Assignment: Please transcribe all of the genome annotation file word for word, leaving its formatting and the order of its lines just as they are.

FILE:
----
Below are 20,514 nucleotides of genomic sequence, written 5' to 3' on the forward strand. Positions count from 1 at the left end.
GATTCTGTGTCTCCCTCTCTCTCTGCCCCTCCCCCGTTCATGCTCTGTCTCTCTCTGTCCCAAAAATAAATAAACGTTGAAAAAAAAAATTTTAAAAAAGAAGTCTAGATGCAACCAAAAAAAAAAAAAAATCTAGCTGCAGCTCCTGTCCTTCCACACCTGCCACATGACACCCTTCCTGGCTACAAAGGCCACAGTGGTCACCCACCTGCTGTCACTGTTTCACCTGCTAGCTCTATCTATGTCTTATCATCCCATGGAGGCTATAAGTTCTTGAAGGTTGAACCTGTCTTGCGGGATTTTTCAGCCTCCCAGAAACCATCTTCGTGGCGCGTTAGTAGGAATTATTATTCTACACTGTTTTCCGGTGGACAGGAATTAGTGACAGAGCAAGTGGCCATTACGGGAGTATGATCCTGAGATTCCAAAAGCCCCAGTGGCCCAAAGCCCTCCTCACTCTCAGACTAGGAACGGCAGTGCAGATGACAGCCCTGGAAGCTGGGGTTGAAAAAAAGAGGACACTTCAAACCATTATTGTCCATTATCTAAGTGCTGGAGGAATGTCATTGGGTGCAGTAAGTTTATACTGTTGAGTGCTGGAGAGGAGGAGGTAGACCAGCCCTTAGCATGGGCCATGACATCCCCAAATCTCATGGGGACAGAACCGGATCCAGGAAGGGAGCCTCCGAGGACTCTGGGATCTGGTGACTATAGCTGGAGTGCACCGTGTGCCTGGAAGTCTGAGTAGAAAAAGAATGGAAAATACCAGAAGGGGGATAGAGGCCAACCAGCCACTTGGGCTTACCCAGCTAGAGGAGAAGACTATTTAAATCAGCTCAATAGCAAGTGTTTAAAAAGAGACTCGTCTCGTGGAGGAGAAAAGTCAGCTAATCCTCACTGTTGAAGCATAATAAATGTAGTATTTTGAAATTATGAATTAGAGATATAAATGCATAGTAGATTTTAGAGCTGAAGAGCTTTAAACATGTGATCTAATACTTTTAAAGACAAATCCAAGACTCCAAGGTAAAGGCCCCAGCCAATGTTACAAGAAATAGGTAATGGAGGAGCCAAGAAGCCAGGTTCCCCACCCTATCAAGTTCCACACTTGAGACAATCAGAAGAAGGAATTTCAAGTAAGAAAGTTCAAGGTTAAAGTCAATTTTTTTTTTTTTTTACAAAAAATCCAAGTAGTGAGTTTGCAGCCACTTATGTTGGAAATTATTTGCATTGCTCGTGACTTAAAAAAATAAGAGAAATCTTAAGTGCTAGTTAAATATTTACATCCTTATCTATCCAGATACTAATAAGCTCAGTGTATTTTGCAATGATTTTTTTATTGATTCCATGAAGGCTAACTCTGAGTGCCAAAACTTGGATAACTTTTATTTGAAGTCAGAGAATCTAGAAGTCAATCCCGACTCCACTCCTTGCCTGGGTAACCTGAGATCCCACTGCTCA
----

Below are 20,514 nucleotides of genomic sequence, written 5' to 3' on the forward strand. Positions count from 1 at the left end.
GATTCTGTGTCTCCCTCTCTCTCTGCCCCTCCCCCGTTCATGCTCTGTCTCTCTCTGTCCCAAAAATAAATAAACGTTGAAAAAAAAAATTTTAAAAAAGAAGTCTAGATGCAACCAAAAAAAAAAAAAAATCTAGCTGCAGCTCCTGTCCTTCCACACCTGCCACATGACACCCTTCCTGGCTACAAAGGCCACAGTGGTCACCCACCTGCTGTCACTGTTTCACCTGCTAGCTCTATCTATGTCTTATCATCCCATGGAGGCTATAAGTTCTTGAAGGTTGAACCTGTCTTGCGGGATTTTTCAGCCTCCCAGAAACCATCTTCGTGGCGCGTTAGTAGGAATTATTATTCTACACTGTTTTCCGGTGGACAGGAATTAGTGACAGAGCAAGTGGCCATTACGGGAGTATGATCCTGAGATTCCAAAAGCCCCAGTGGCCCAAAGCCCTCCTCACTCTCAGACTAGGAACGGCAGTGCAGATGACAGCCCTGGAAGCTGGGGTTGAAAAAAAGAGGACACTTCAAACCATTATTGTCCATTATCTAAGTGCTGGAGGAATGTCATTGGGTGCAGTAAGTTTATACTGTTGAGTGCTGGAGAGGAGGAGGTAGACCAGCCCTTAGCATGGGCCATGACATCCCCAAATCTCATGGGGACAGAACCGGATCCAGGAAGGGAGCCTCCGAGGACTCTGGGATCTGGTGACTATAGCTGGAGTGCACCGTGTGCCTGGAAGTCTGAGTAGAAAAAGAATGGAAAATACCAGAAGGGGGATAGAGGCCAACCAGCCACTTGGGCTTACCCAGCTAGAGGAGAAGACTATTTAAATCAGCTCAATAGCAAGTGTTTAAAAAGAGACTCGTCTCGTGGAGGAGAAAAGTCAGCTAATCCTCACTGTTGAAGCATAATAAATGTAGTATTTTGAAATTATGAATTAGAGATATAAATGCATAGTAGATTTTAGAGCTGAAGAGCTTTAAACATGTGATCTAATACTTTTAAAGACAAATCCAAGACTCCAAGGTAAAGGCCCCAGCCAATGTTACAAGAAATAGGTAATGGAGGAGCCAAGAAGCCAGGTTCCCCACCCTATCAAGTTCCACACTTGAGACAATCAGAAGAAGGAATTTCAAGTAAGAAAGTTCAAGGTTAAAGTCAATTTTTTTTTTTTTTTACAAAAAATCCAAGTAGTGAGTTTGCAGCCACTTATGTTGGAAATTATTTGCATTGCTCGTGACTTAAAAAAATAAGAGAAATCTTAAGTGCTAGTTAAATATTTACATCCTTATCTATCCAGATACTAATAAGCTCAGTGTATTTTGCAATGATTTTTTTATTGATTCCATGAAGGCTAACTCTGAGTGCCAAAACTTGGATAACTTTTATTTGAAGTCAGAGAATCTAGAAGTCAATCCCGACTCCACTCCTTGCCTGGGTAACCTGAGATCCCACTGCTCA